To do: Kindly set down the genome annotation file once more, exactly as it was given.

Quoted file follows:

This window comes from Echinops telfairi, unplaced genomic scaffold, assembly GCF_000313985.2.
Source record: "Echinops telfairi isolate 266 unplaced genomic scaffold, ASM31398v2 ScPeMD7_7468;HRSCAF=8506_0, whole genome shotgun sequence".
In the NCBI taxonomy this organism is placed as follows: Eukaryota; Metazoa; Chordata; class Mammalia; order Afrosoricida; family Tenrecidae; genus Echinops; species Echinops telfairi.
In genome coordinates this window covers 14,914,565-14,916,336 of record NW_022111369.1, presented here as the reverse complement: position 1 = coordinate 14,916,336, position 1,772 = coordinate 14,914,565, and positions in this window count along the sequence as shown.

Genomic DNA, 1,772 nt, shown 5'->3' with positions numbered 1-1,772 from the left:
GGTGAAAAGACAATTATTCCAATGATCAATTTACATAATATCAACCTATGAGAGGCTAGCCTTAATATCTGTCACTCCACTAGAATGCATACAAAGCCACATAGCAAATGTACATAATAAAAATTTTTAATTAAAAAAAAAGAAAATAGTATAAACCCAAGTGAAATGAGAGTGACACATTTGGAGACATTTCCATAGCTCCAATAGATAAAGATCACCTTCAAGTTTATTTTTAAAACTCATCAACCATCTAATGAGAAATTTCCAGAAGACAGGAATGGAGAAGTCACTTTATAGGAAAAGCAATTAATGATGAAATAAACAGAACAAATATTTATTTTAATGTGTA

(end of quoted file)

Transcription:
This window comes from Echinops telfairi, unplaced genomic scaffold, assembly GCF_000313985.2.
Source record: "Echinops telfairi isolate 266 unplaced genomic scaffold, ASM31398v2 ScPeMD7_7468;HRSCAF=8506_0, whole genome shotgun sequence".
In the NCBI taxonomy this organism is placed as follows: Eukaryota; Metazoa; Chordata; class Mammalia; order Afrosoricida; family Tenrecidae; genus Echinops; species Echinops telfairi.
In genome coordinates this window covers 14,914,565-14,916,336 of record NW_022111369.1, presented here as the reverse complement: position 1 = coordinate 14,916,336, position 1,772 = coordinate 14,914,565, and positions in this window count along the sequence as shown.

Genomic DNA, 1,772 nt, shown 5'->3' with positions numbered 1-1,772 from the left:
GGTGAAAAGACAATTATTCCAATGATCAATTTACATAATATCAACCTATGAGAGGCTAGCCTTAATATCTGTCACTCCACTAGAATGCATACAAAGCCACATAGCAAATGTACATAATAAAAATTTTTAATTAAAAAAAAAGAAAATAGTATAAACCCAAGTGAAATGAGAGTGACACATTTGGAGACATTTCCATAGCTCCAATAGATAAAGATCACCTTCAAGTTTATTTTTAAAACTCATCAACCATCTAATGAGAAATTTCCAGAAGACAGGAATGGAGAAGTCACTTTATAGGAAAAGCAATTAATGATGAAATAAACAGAACAAATATTTATTTTAATGTGTA